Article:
The manual labor feature was abolished shortly after it est. and it was then 
operated as a girls school.

Chickasaw National Academy: --Loc-Stonewall Pontotoc Co
Vol 12 pg 153-The Chickasaw National Academy, consisting of a boarding school 
for Chickasaw Indian children, with two large structures, one for the 
boarding department and another for the educational Dept. was est. it about 
the same time the former was destroyed by fire in 1874 the latter the same 
way by a fire in 1880.This  site location is about one mile south-east edge 
of old Stonewall Cemetery. Said Cemetery having been Est. shortly before
the civil war-having being some of graves are walled in covered with wide 
slabs of stone. Gov W.L Byrd mother was buried there abt 1880.
T2N 6E Sec 30 NE Pontotoc Co. near (abt 1-1/2-2 miles) the road to 
Frank (Byrd) Mill and P.O in Franks -- West side on the-1899 - map

Notes; I'm only looking at these schools for the last few days--its very 
complex- there was two schools in stonewall it look like one was boys 
and one was girls put I  located both - {Old Stonewall is what we call now 
Frisco} I found what I was look for so I'll leave it alone.

*************************

Perryville school- Est-1852-burned civil war Choctaw-Chickasaw-Indian

Boys Labor school

 
 (Col.) Pitman Colbert-One of the founders- A wealthy notable-Chickasaw and a Uncle to Winchester Colbert, he also was to have started a Grist Mill and Sawmill-from a Boggy Depot  Chickasaw report but I'm not sure he was still alive at the time of the Civil war he attended school in 1803, he lived on a  farm in the Red River area with a large plantation .I found a large Grist mill abt 2 miles from old boggy depot (LeFlore) just after the war? Also a large sawmill at  near Stringer-town n-Atoka area also just after the war? Different owner O.H.S ---I was in error the Perryville school was wood it burned in the war-not of-stone-it was not called the rock.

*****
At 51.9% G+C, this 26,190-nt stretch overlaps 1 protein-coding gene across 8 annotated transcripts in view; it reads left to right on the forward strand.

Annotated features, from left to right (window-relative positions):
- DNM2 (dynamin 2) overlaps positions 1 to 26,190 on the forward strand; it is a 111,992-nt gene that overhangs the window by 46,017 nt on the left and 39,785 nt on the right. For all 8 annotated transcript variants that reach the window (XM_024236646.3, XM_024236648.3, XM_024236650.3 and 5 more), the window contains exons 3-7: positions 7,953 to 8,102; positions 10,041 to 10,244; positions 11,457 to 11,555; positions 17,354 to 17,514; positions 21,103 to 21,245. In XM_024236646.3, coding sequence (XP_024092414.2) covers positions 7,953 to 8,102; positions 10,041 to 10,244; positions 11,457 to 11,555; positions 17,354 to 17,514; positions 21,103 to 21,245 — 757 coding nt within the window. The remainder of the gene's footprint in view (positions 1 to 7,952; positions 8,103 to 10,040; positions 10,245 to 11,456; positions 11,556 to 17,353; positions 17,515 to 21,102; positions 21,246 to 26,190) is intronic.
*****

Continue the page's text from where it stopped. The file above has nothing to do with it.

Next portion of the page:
T5N R14 Sec 35,34,26,27-town-map Vol 8  Pg. 146-O.H.S

 
 
As a result of the War funds were granted at Ft Smith 1865-66  by the Chickasaws to build a school for Orphans at Stonewall, Pontotoc Co--As a result of the the Civil war
 
 Named; Lebanon Institute opened in 1867 with the average of approx.  60 both boys and girls. In 1879 Lebanon Institute names was changed to the "Chickasaw Orphans home" by the Chickasaw Nation.
 
Notes it disappears-on all records---likely the same same school as on the map (BLM-1899 shown-school) by Old Stonewall (Frisco) that burned two times- near the old cem. and the stated confused with the Collins Institute? Stated in Vol 12 pg 153 as the-- Chickasaw National Academy- In his story he stated it had been closed for 10-12 yrs he likely did not  know the  exact name/former name of this school.

 

He  would still be correct that this was a Chickasaw National school  --I'm convinced this was the same school. Churches/ mission may have changed the system into other  school s later on 1880's?
Refer; Vol 15 pg 424-425
 
BLM map 1899 is a new survey with all the old 1871 existing building shown--needed to convert the map over to the new 1899 (T2 R6 old) to new (T2 R7 new) building this is just needed survey  adjustment to drawings 

********************************************************************

Robinson Academy-  location abt-12 NW of Ft Washita within the Chickasaw nation .... Aug 29.1849- Heavy rains, during spring sleet/snow destroyed  grains, fruits, seriously injured a Saw Mill and Grist Mill  belonging to William R Guy on the Boggy river and G.L. Love. were destroyed, it took five weeks to repair. Oct 6,1849, cutting lumber for the large buildings for the school. O.H.S. Vol. 23 Pg 340
Note; W.R. Guy is related to Gov. C. Harris- the Loves (were 5 brother's) lived near the mouth of Washita/Red river-area, owned large Plantations in Chickasaw nation  abt-1850's 1851:Open building  for 60 boys and 60 girls  Rev. Robinson--later became the Chickasaw Manual Labor school (boys)
  .  
1857- school had-- one blacksmith----one Carpenter--six working mules --four horses--six working yoke of cattle Harrows, rollers, reaping machine, Thrasher and necessary implements.